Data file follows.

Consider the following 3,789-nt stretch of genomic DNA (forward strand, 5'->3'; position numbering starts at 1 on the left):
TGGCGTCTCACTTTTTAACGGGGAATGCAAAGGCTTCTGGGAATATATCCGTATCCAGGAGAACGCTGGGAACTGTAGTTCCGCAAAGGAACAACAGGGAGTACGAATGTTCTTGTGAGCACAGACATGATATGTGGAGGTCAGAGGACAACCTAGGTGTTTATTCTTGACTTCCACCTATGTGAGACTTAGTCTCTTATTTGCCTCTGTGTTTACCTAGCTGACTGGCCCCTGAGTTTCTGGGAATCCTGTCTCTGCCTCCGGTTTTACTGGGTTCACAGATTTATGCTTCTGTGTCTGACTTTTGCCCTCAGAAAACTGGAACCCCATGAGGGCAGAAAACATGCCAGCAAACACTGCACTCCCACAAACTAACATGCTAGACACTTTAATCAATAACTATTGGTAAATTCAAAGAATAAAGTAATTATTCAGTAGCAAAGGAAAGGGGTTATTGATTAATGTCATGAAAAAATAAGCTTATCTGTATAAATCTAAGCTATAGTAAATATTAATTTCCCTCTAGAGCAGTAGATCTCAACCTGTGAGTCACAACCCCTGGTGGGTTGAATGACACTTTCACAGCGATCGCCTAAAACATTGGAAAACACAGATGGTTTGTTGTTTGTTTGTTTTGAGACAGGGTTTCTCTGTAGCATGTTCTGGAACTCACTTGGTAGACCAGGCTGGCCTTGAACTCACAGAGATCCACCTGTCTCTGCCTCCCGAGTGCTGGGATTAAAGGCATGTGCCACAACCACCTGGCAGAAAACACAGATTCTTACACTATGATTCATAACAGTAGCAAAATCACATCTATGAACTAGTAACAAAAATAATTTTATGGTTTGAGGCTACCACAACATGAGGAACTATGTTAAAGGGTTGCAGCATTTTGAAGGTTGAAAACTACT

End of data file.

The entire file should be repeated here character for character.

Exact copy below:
Consider the following 3,789-nt stretch of genomic DNA (forward strand, 5'->3'; position numbering starts at 1 on the left):
TGGCGTCTCACTTTTTAACGGGGAATGCAAAGGCTTCTGGGAATATATCCGTATCCAGGAGAACGCTGGGAACTGTAGTTCCGCAAAGGAACAACAGGGAGTACGAATGTTCTTGTGAGCACAGACATGATATGTGGAGGTCAGAGGACAACCTAGGTGTTTATTCTTGACTTCCACCTATGTGAGACTTAGTCTCTTATTTGCCTCTGTGTTTACCTAGCTGACTGGCCCCTGAGTTTCTGGGAATCCTGTCTCTGCCTCCGGTTTTACTGGGTTCACAGATTTATGCTTCTGTGTCTGACTTTTGCCCTCAGAAAACTGGAACCCCATGAGGGCAGAAAACATGCCAGCAAACACTGCACTCCCACAAACTAACATGCTAGACACTTTAATCAATAACTATTGGTAAATTCAAAGAATAAAGTAATTATTCAGTAGCAAAGGAAAGGGGTTATTGATTAATGTCATGAAAAAATAAGCTTATCTGTATAAATCTAAGCTATAGTAAATATTAATTTCCCTCTAGAGCAGTAGATCTCAACCTGTGAGTCACAACCCCTGGTGGGTTGAATGACACTTTCACAGCGATCGCCTAAAACATTGGAAAACACAGATGGTTTGTTGTTTGTTTGTTTTGAGACAGGGTTTCTCTGTAGCATGTTCTGGAACTCACTTGGTAGACCAGGCTGGCCTTGAACTCACAGAGATCCACCTGTCTCTGCCTCCCGAGTGCTGGGATTAAAGGCATGTGCCACAACCACCTGGCAGAAAACACAGATTCTTACACTATGATTCATAACAGTAGCAAAATCACATCTATGAACTAGTAACAAAAATAATTTTATGGTTTGAGGCTACCACAACATGAGGAACTATGTTAAAGGGTTGCAGCATTTTGAAGGTTGAAAACTACT